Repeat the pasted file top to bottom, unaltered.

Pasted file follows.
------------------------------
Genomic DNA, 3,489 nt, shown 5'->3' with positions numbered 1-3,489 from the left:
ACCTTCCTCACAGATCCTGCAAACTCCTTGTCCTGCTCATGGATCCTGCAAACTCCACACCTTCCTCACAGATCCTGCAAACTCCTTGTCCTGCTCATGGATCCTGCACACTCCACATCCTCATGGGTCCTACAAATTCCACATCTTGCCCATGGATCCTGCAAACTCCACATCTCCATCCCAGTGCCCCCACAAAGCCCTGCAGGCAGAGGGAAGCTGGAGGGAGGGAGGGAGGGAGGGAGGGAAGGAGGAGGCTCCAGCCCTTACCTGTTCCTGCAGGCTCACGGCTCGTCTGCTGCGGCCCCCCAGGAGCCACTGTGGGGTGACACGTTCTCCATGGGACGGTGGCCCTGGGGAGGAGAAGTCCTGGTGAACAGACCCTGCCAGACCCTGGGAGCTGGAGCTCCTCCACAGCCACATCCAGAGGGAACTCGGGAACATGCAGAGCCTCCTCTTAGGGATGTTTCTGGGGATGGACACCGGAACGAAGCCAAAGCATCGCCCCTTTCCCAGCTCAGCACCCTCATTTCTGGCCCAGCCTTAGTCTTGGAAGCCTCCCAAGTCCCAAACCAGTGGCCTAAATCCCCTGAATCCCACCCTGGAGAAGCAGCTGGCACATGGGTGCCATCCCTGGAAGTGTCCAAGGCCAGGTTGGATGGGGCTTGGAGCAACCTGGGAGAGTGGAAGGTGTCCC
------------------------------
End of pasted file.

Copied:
Genomic DNA, 3,489 nt, shown 5'->3' with positions numbered 1-3,489 from the left:
ACCTTCCTCACAGATCCTGCAAACTCCTTGTCCTGCTCATGGATCCTGCAAACTCCACACCTTCCTCACAGATCCTGCAAACTCCTTGTCCTGCTCATGGATCCTGCACACTCCACATCCTCATGGGTCCTACAAATTCCACATCTTGCCCATGGATCCTGCAAACTCCACATCTCCATCCCAGTGCCCCCACAAAGCCCTGCAGGCAGAGGGAAGCTGGAGGGAGGGAGGGAGGGAGGGAGGGAAGGAGGAGGCTCCAGCCCTTACCTGTTCCTGCAGGCTCACGGCTCGTCTGCTGCGGCCCCCCAGGAGCCACTGTGGGGTGACACGTTCTCCATGGGACGGTGGCCCTGGGGAGGAGAAGTCCTGGTGAACAGACCCTGCCAGACCCTGGGAGCTGGAGCTCCTCCACAGCCACATCCAGAGGGAACTCGGGAACATGCAGAGCCTCCTCTTAGGGATGTTTCTGGGGATGGACACCGGAACGAAGCCAAAGCATCGCCCCTTTCCCAGCTCAGCACCCTCATTTCTGGCCCAGCCTTAGTCTTGGAAGCCTCCCAAGTCCCAAACCAGTGGCCTAAATCCCCTGAATCCCACCCTGGAGAAGCAGCTGGCACATGGGTGCCATCCCTGGAAGTGTCCAAGGCCAGGTTGGATGGGGCTTGGAGCAACCTGGGAGAGTGGAAGGTGTCCC